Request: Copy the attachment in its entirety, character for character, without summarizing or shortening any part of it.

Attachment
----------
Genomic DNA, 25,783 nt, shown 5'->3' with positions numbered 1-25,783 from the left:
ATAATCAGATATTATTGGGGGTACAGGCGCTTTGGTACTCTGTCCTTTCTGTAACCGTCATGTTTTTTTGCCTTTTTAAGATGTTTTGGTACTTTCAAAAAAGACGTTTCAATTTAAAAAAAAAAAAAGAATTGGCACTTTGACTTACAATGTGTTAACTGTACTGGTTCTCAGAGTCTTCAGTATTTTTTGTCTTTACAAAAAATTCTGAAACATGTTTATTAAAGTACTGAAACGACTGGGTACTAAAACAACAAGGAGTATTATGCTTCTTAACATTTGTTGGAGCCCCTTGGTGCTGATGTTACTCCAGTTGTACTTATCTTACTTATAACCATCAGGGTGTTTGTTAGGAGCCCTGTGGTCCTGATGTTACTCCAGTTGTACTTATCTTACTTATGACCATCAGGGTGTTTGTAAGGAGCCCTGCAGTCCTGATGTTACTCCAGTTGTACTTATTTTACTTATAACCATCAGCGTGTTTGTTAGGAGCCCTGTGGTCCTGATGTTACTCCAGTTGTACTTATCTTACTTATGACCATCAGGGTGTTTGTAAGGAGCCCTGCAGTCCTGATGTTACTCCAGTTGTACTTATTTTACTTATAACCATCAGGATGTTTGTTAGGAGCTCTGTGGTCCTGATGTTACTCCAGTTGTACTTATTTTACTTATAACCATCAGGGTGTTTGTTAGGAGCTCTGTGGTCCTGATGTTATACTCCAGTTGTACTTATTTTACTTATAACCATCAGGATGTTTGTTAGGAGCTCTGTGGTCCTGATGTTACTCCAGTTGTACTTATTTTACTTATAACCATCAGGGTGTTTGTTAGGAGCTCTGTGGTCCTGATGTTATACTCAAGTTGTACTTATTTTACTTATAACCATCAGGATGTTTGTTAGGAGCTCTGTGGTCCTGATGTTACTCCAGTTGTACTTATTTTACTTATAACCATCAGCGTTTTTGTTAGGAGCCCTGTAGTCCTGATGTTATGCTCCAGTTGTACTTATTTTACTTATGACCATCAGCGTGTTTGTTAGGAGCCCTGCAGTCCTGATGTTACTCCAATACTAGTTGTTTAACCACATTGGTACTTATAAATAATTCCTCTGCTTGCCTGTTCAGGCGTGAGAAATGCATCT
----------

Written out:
Genomic DNA, 25,783 nt, shown 5'->3' with positions numbered 1-25,783 from the left:
ATAATCAGATATTATTGGGGGTACAGGCGCTTTGGTACTCTGTCCTTTCTGTAACCGTCATGTTTTTTTGCCTTTTTAAGATGTTTTGGTACTTTCAAAAAAGACGTTTCAATTTAAAAAAAAAAAAAGAATTGGCACTTTGACTTACAATGTGTTAACTGTACTGGTTCTCAGAGTCTTCAGTATTTTTTGTCTTTACAAAAAATTCTGAAACATGTTTATTAAAGTACTGAAACGACTGGGTACTAAAACAACAAGGAGTATTATGCTTCTTAACATTTGTTGGAGCCCCTTGGTGCTGATGTTACTCCAGTTGTACTTATCTTACTTATAACCATCAGGGTGTTTGTTAGGAGCCCTGTGGTCCTGATGTTACTCCAGTTGTACTTATCTTACTTATGACCATCAGGGTGTTTGTAAGGAGCCCTGCAGTCCTGATGTTACTCCAGTTGTACTTATTTTACTTATAACCATCAGCGTGTTTGTTAGGAGCCCTGTGGTCCTGATGTTACTCCAGTTGTACTTATCTTACTTATGACCATCAGGGTGTTTGTAAGGAGCCCTGCAGTCCTGATGTTACTCCAGTTGTACTTATTTTACTTATAACCATCAGGATGTTTGTTAGGAGCTCTGTGGTCCTGATGTTACTCCAGTTGTACTTATTTTACTTATAACCATCAGGGTGTTTGTTAGGAGCTCTGTGGTCCTGATGTTATACTCCAGTTGTACTTATTTTACTTATAACCATCAGGATGTTTGTTAGGAGCTCTGTGGTCCTGATGTTACTCCAGTTGTACTTATTTTACTTATAACCATCAGGGTGTTTGTTAGGAGCTCTGTGGTCCTGATGTTATACTCAAGTTGTACTTATTTTACTTATAACCATCAGGATGTTTGTTAGGAGCTCTGTGGTCCTGATGTTACTCCAGTTGTACTTATTTTACTTATAACCATCAGCGTTTTTGTTAGGAGCCCTGTAGTCCTGATGTTATGCTCCAGTTGTACTTATTTTACTTATGACCATCAGCGTGTTTGTTAGGAGCCCTGCAGTCCTGATGTTACTCCAATACTAGTTGTTTAACCACATTGGTACTTATAAATAATTCCTCTGCTTGCCTGTTCAGGCGTGAGAAATGCATCT